Connors BW, Long MA. Electrical synapses in the mammalian brain. Annu Rev Neurosci 27: 393-418
Connors, Barry W.;
Long, Michael A.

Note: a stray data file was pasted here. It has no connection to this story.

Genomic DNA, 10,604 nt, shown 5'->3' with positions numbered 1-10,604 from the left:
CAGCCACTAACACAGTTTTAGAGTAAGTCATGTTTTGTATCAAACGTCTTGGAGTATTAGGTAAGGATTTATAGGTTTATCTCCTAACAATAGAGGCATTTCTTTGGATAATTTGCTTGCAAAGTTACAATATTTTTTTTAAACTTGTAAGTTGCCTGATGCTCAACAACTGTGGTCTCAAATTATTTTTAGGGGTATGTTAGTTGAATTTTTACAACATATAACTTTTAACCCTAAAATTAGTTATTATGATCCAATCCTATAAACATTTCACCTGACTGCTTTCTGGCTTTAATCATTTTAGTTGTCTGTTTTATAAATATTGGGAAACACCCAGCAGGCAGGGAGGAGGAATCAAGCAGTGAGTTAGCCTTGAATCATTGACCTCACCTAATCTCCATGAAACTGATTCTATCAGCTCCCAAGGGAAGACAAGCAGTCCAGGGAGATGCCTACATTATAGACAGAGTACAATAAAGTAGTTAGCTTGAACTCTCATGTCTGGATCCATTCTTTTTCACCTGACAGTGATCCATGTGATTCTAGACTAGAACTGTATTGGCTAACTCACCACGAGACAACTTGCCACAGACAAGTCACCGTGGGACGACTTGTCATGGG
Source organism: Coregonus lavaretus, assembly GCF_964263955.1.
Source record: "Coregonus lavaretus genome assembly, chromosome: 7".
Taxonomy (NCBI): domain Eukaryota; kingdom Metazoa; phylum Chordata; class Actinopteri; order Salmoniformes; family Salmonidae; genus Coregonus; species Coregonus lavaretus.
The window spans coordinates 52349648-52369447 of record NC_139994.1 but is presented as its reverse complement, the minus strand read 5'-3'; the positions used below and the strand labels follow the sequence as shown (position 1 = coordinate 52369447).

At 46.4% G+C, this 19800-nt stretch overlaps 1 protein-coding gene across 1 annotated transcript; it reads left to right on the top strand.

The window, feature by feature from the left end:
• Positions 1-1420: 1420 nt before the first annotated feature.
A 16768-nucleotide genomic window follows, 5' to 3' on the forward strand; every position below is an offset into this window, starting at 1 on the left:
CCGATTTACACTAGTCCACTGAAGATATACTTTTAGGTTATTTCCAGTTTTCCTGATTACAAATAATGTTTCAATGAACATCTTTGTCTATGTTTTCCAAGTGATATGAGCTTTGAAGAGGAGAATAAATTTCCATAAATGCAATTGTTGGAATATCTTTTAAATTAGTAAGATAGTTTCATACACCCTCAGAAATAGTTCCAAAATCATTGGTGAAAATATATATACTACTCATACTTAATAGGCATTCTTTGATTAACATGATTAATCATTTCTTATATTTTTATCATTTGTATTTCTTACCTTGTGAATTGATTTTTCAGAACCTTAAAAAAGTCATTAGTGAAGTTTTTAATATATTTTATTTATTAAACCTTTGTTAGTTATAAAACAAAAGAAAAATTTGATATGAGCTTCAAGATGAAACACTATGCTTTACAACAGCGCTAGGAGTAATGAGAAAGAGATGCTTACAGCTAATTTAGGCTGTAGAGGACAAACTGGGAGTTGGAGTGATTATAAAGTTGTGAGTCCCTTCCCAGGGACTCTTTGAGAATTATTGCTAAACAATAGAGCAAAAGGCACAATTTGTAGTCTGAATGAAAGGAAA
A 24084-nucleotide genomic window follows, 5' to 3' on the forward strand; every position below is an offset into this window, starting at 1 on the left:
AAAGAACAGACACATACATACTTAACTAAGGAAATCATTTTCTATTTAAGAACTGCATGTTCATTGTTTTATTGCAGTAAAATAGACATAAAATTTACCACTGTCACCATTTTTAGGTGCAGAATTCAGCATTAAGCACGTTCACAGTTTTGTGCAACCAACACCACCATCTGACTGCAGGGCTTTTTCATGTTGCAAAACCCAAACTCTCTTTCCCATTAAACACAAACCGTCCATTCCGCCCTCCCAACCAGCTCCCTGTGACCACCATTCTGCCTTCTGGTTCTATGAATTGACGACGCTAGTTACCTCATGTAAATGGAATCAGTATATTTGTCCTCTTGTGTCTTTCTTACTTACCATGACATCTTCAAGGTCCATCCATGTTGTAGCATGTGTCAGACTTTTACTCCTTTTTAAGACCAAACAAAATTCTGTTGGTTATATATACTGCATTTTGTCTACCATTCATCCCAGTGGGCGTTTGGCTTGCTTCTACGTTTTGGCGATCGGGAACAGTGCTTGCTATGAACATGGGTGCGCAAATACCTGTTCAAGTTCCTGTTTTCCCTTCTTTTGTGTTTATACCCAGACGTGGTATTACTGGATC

Many neurons in the mammalian central nervous system communicate through electrical synapses, defined here as gap junction-mediated connections. Electrical synapses are reciprocal pathways for ionic current and small organic molecules. They are often strong enough to mediate close synchronization of subthreshold and spiking activity among clusters of neurons. The most thoroughly studied electrical synapses occur between excitatory projection neurons of the inferior olivary nucleus and between inhibitory interneurons of the neocortex, hippocampus, and thalamus. All these synapses require the gap junction protein connexin36 (Cx36) for robust electrical coupling. Cx36 appears to interconnect neurons exclusively, and it is expressed widely along the mammalian neuraxis, implying that there are undiscovered electrical synapses throughout the central nervous system. Some central neurons may be electrically coupled by other connexin types or by pannexins, a newly described family of gap junction proteins. Electrical synapses are a ubiquitous yet underappreciated feature of neural circuits in the mammalian brain.